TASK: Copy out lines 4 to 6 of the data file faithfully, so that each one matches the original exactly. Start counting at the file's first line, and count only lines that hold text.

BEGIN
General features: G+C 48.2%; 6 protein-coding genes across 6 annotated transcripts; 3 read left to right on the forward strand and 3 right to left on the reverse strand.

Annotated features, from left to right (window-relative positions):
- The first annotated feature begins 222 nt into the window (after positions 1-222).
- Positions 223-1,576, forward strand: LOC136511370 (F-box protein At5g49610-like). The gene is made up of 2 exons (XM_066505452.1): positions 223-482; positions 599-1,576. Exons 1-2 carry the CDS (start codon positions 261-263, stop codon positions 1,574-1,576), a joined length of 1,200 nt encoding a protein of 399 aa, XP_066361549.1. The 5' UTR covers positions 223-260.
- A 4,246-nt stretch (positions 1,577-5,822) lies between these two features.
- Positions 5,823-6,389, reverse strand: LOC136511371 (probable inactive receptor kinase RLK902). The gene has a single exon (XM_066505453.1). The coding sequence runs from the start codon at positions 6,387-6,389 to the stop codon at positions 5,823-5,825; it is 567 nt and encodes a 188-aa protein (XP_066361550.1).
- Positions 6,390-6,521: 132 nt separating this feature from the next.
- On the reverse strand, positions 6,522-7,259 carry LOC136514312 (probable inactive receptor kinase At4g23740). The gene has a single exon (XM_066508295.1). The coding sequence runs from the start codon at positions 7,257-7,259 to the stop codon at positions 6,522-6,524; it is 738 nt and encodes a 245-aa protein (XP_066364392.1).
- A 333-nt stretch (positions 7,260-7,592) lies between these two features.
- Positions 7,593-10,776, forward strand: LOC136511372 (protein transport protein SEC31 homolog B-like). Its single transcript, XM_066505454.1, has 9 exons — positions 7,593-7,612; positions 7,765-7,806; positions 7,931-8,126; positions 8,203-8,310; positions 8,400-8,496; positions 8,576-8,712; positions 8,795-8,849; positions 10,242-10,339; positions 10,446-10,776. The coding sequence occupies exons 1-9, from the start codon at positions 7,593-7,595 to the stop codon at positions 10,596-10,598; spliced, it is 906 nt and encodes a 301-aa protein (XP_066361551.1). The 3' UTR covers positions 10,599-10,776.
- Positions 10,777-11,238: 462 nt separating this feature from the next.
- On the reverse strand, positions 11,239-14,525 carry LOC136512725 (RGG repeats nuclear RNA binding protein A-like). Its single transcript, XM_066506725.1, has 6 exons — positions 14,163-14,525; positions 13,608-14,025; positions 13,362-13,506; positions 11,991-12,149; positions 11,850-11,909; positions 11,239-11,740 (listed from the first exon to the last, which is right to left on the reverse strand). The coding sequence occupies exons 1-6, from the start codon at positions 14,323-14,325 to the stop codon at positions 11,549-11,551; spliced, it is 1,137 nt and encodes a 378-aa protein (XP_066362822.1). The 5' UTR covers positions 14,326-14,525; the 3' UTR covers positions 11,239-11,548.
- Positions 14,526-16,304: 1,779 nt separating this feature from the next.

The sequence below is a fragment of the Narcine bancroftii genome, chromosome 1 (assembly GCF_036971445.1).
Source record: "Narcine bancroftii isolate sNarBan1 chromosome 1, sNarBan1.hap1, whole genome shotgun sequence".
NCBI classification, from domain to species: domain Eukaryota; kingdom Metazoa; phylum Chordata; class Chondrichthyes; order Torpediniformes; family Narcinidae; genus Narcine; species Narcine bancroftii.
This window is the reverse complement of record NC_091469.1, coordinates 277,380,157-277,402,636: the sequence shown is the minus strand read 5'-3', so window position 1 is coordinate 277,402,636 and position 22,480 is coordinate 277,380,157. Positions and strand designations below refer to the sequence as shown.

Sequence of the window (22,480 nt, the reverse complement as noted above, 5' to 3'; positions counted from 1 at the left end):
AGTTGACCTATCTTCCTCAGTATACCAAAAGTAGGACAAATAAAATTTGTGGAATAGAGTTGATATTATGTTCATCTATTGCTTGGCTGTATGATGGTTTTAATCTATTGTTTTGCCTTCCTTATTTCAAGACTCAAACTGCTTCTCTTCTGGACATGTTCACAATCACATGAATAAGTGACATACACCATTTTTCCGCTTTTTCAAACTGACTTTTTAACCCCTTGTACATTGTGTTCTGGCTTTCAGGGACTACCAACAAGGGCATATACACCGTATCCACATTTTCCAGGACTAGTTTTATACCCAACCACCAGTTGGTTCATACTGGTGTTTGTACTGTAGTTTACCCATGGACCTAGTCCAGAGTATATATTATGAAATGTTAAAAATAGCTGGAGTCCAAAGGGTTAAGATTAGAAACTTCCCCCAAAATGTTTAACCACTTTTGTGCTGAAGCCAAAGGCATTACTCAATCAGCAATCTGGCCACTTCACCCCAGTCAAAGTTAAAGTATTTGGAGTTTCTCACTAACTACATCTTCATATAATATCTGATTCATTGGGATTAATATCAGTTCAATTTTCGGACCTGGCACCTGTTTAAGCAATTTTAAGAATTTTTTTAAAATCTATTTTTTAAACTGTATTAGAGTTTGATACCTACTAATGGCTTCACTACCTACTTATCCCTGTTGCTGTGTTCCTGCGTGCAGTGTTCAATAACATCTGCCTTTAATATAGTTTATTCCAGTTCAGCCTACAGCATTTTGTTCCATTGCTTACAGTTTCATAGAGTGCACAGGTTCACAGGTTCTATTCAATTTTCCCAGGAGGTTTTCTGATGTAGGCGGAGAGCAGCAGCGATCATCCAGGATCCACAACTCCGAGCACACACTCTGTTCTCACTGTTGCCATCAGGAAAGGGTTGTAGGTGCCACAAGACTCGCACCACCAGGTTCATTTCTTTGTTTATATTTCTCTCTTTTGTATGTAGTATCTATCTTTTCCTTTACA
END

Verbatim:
- Positions 223-1,576, forward strand: LOC136511370 (F-box protein At5g49610-like). The gene is made up of 2 exons (XM_066505452.1): positions 223-482; positions 599-1,576. Exons 1-2 carry the CDS (start codon positions 261-263, stop codon positions 1,574-1,576), a joined length of 1,200 nt encoding a protein of 399 aa, XP_066361549.1. The 5' UTR covers positions 223-260.
- A 4,246-nt stretch (positions 1,577-5,822) lies between these two features.
- Positions 5,823-6,389, reverse strand: LOC136511371 (probable inactive receptor kinase RLK902). The gene has a single exon (XM_066505453.1). The coding sequence runs from the start codon at positions 6,387-6,389 to the stop codon at positions 5,823-5,825; it is 567 nt and encodes a 188-aa protein (XP_066361550.1).